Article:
Two or more hard disk drives grouped together to appear as a single device to the host computer.
Bootable Array Support
The ability to make the system boot from a RAID array instead of from a stand alone (single) disk.
A temporary, fast storage area that holds data from a slower storage device for quick access. Cache storage is normally transparent to the accessing device.
A processor that resides on an array that relieves the host CPU from executing processor-intensive operations such as RAID 5 parity calculations and secondary RAID 1 writes.
Mirroring across two RAID cards.
Dynamic Array Expansion
See “Online Capacity Expansion”
The ability of a system to continue to perform its functions even when one or more hard disk drives have failed.
A spare hard drive which will automatically be used to replace the failed member of a redundant disk array.
The ability to remove a failed member of a redundant disk array and replace it with a good drive without bringing down the server or interrupting transactions that involve other devices.
A processor on the RAID card which performs all RAID management functions (for example, the Intel i960). Microprocessors offer higher performance compared to co-processors.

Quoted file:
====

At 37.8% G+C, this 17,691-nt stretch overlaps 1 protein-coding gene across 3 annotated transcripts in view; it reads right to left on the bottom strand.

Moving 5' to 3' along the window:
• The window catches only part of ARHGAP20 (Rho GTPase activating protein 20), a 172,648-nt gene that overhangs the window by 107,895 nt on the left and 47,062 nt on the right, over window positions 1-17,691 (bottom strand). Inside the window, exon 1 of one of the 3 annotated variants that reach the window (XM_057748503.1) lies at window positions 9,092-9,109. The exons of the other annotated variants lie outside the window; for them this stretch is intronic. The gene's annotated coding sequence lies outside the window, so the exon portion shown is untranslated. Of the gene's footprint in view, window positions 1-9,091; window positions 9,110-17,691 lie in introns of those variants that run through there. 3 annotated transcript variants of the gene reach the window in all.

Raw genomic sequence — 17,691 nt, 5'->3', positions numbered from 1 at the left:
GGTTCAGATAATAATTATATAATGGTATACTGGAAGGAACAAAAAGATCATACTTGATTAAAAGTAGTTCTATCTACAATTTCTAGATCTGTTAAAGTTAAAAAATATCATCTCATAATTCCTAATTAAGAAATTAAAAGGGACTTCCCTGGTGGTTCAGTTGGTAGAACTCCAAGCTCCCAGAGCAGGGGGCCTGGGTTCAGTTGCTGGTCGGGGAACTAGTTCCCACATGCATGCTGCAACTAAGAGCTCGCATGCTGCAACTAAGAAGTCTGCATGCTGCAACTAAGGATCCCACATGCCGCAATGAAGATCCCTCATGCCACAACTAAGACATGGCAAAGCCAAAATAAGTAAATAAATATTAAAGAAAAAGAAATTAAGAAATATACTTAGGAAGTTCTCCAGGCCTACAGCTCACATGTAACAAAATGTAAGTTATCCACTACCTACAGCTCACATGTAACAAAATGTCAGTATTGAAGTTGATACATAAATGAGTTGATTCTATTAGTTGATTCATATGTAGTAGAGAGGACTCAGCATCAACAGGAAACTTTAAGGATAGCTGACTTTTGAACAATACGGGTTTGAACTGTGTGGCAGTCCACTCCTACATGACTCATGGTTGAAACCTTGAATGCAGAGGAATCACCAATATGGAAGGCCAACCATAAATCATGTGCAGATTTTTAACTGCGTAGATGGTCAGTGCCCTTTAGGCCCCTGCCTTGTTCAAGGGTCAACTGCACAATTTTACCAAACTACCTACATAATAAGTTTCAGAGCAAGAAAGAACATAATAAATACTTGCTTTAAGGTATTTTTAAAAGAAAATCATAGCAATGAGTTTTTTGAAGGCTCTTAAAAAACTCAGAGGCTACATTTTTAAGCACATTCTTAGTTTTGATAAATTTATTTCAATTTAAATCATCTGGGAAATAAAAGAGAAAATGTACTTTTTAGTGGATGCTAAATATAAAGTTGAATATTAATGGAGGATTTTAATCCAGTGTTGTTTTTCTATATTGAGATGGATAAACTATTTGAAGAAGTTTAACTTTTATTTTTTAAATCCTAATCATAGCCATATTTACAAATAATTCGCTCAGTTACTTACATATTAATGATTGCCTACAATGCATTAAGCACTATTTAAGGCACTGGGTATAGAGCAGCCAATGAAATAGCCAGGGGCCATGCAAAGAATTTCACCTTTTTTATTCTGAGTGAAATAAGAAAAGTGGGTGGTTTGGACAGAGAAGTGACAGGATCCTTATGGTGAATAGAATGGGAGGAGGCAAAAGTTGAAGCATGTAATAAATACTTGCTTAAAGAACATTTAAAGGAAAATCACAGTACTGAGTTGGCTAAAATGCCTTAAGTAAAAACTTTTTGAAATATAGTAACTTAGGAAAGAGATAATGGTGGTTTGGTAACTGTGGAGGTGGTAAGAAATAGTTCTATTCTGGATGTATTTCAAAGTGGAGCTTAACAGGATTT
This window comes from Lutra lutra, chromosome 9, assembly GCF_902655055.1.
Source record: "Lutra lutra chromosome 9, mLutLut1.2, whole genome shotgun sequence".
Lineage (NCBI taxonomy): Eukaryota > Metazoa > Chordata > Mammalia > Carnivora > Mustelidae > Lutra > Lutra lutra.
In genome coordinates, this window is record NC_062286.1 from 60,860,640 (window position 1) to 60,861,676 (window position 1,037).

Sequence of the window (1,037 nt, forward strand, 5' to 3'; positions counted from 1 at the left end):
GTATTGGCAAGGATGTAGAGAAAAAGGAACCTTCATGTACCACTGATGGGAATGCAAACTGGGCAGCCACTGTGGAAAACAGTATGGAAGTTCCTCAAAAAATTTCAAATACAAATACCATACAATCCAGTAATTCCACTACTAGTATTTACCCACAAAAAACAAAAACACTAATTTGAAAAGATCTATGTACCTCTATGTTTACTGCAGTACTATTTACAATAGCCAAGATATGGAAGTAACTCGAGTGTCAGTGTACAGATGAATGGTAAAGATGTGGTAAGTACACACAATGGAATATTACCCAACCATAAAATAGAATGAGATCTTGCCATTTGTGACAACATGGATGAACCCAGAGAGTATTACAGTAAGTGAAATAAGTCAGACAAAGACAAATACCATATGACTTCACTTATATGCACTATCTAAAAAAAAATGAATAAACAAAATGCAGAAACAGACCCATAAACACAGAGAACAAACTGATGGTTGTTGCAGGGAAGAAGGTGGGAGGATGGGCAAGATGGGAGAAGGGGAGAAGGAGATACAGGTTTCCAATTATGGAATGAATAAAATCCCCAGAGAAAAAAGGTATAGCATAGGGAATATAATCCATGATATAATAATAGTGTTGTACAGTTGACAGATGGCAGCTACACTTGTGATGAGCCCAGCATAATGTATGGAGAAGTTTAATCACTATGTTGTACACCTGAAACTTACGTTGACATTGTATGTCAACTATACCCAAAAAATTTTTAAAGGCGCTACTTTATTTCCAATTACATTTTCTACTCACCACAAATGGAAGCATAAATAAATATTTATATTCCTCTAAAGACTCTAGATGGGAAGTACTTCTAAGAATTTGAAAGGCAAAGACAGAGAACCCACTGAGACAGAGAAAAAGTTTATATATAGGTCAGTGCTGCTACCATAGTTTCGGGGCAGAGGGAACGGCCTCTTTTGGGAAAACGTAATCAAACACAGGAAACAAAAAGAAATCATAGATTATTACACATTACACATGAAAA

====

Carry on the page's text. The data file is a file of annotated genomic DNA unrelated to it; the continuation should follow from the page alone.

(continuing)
Mirroring (RAID 1)
Provides data protection by duplicating all data from a primary drive on a secondary drive.
Network Operating System (i.e., NetWare, Windows NT server)
Online Capacity Expansion (O.C.E.)
A process for adding storage capacity to an existing RAID array without having to take the server offline. Also known as Dynamic Array Expansion.
A form of data protection used by RAID level 5 to recreate the data of a failed drive in a disk array.
Numbered 0 through 5, RAID levels refer to different array architectures that offer various advantages in terms of data availability, cost and performance. RAID levels 0, 1, 0/1, and 5 are the most popular.
Combines RAID 0 (data striping) and RAID 1 (disk mirroring).
Combines data striping (for enhanced performance) with distributed parity (for data protection) to provide a recovery path in case of failure.
RAID Management Software
Software that makes installation, configuration, and management of RAID arrays easy. Often includes features such as pager notification and remote management.
Stands for Small Computer System Interface. SCSI is the technology that allows you to connect various devices to your PC. This connection is made using a SCSI card that fits inside your computer.
Striping (RAID 0)
Spreads data evenly over multiple drives to enhance performance. Because there is no redundancy scheme, it does not provide data protection.
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